Volume 20, Number 1

The Gatekeeper

Timothy Smith

Fall had recently ended on Earth, but the winter weather in this oasis remained heavenly as usual. Cosmic beams illuminated the brilliant blue sky, the shade of palm trees comforted people baking under the hot sun, and a pleasant breeze carried the beautiful melodies of songbirds to the ears of all those who wished to hear. Most of Heaven’s inhabitants considered it just another perfect day in Paradise.

I did not feel this way in the least, however. Fretting over the start of my new career, I enjoyed none of the peace and serenity savored by my neighbors. Gallons of sticky sweat gathered on my skin, and my heart pounded in my chest. I had not felt so nervous since my first few days at Angel High. Almost paralyzed by the idea that I might disappoint God after He gave me the opportunity I had longed for since first sprouting wings, I feared I might even pass out. Luckily, nothing of the sort occurred, and I was able to reach my new boss.

When I arrived at the feet of His throne, God quickly noticed my trepidation and addressed me accordingly. “Cast away your uneasy nerves, my son,” He bellowed as a big smile formed between the egg white hairs of his massive beard. “Your job is really quite simple: I pass a judgment, and you either open the gate or leave it closed. You have no need to worry.”

“Y-yes, sir. I know,” I said, my fears mostly allayed by his cheery disposition.

“Well, then, get to work,” He responded. He then thrust a shiny golden key into my hand and sent me on my way to becoming St. Peter’s successor.

Eager to impress, I scuttled to the podium outside Heaven’s pearly gates, gleaming key in hand. I inspected my surroundings, and I was shocked by the unmitigated emptiness of the white expanse surrounding God’s tropical Paradise. Then, just as I began to think that inter-life traffic was much less busy than I had envisioned, two men materialized directly in front of me. Their shaking hands and quaking bodies caused me some concern. Anxious and confused, I turned toward the Heavenly Father for guidance.

“Silly young disciple, don’t you see?” He asked. “The first man is a heathen; you shall grant him no entrance to Providence.”

Startled, I looked down at the man’s file and, sure enough, this man was an ardent atheist. Sure, he had been a model citizen and an exemplary high school history teacher, but he had never affirmed the existence of God nor found Jesus. He undoubtedly deserved eternal damnation. As such, I pulled the clouds out from underneath the sinful being. The flames of Hell crackled and popped as they feasted upon their new firewood.

“Conversely,” God continued. “The other man is pious. Open the gates for him.”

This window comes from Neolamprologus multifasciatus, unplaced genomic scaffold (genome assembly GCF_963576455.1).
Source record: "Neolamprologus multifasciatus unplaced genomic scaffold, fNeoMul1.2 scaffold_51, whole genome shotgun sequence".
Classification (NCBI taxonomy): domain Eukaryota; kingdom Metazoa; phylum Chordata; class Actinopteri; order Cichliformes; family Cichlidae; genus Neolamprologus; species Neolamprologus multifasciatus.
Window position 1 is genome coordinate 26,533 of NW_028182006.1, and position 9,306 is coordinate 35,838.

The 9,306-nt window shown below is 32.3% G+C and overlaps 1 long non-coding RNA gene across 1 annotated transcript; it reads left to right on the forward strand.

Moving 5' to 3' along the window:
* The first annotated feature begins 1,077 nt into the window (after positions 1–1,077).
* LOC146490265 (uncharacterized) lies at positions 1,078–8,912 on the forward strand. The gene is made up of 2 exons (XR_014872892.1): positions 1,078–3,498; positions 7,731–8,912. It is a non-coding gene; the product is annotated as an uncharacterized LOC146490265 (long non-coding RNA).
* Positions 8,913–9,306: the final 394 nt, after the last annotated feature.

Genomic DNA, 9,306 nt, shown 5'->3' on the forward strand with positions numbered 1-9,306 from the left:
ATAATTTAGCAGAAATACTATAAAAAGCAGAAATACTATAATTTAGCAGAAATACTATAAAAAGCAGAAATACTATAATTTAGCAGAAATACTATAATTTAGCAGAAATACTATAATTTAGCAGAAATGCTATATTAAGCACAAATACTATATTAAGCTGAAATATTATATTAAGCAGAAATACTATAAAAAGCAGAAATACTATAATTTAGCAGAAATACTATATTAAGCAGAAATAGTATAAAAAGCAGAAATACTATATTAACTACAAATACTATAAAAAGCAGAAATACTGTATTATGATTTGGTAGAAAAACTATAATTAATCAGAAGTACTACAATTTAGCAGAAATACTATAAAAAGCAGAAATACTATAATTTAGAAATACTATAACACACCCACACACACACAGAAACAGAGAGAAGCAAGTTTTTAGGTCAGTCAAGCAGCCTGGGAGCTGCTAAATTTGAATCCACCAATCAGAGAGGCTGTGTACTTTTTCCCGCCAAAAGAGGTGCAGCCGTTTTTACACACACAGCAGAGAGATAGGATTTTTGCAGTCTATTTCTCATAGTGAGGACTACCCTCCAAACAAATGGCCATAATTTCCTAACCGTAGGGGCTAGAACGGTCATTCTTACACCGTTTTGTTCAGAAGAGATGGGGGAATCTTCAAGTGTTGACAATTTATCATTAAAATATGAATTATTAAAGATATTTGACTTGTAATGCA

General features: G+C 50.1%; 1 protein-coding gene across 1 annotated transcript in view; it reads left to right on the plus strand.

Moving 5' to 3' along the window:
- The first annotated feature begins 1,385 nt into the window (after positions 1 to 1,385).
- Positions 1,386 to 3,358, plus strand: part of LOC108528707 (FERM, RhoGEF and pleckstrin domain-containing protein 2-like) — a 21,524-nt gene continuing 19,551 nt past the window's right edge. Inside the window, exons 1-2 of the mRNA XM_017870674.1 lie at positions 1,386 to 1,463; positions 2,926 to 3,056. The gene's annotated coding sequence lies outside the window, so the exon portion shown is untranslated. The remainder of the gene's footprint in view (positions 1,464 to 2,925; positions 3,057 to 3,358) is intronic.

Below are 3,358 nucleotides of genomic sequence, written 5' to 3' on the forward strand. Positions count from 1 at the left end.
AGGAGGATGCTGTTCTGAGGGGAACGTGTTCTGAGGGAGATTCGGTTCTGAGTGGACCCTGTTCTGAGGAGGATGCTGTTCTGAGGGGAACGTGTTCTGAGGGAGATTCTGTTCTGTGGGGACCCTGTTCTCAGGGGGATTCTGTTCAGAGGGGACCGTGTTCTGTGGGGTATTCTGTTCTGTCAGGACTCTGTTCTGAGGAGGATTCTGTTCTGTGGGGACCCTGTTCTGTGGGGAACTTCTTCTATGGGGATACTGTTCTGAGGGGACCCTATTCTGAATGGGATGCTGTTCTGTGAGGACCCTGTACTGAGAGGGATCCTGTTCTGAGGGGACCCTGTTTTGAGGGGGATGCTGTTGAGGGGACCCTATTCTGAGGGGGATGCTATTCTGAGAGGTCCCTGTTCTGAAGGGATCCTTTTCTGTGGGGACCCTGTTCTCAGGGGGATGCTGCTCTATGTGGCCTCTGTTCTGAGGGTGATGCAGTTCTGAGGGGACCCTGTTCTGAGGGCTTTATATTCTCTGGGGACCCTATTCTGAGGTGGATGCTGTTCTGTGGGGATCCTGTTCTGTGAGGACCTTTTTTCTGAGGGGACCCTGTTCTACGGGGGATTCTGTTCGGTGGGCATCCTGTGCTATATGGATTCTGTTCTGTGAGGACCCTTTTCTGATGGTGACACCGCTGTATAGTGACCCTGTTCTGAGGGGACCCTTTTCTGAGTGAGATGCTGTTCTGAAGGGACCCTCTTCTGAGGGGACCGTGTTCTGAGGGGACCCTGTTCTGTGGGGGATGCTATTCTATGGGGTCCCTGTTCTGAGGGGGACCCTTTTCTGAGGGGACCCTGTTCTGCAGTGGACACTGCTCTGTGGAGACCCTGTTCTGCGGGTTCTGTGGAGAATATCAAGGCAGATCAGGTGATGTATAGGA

I then gazed at the second man’s file. He had been a thief and a killer, but he was a fine Christian. Indeed, his record was somewhat blemished, but he had attended mass every weekend and asked forgiveness for his grievous sins. It was clear that, despite all the mistakes he had made, he had acted in accordance with the will of God. Thus, I opened the pearly gates as wide as possible. The man gleefully strode into God’s kingdom, and I realized then how enlightening my profession would be.

Next, while the honorable man dipped his feet in God’s heavenly pools for the first time, a middle-aged woman stumbled clumsily toward my podium. She explained that loose bricks had cascaded upon her as she was constructing homes for the less fortunate. I considered this tragic at first, but I soon found solace knowing that this upright individual was destined to bask in the Lord’s timeless embrace.
Then God informed me that the individual was a wicked Pagan who deserved nary a divine reward, and I felt guilty for sympathizing with the woman. I supposed that, in the abstract, eternal sorrow is an unjust fate for a woman who dedicated her life to improving society, but, as God reminded me, “She deserves to suffer for professing such a despicable faith.”

For the next couple days I had several simple, yet profound experiences, and I learned a lot about how God judged his children. However, about three hundred judgments in, the situation outside Heaven became quite bizarre. A large group of excited rabbis approached me, and they looked as if death had been the best thing to have ever happened to them. Apparently, a high-speed train had demolished their bus and taken their lives, yet they exuded an uncanny level of optimism. In belief that they had been positive influences in their community, they assumed Yahweh would reward them for spreading His word.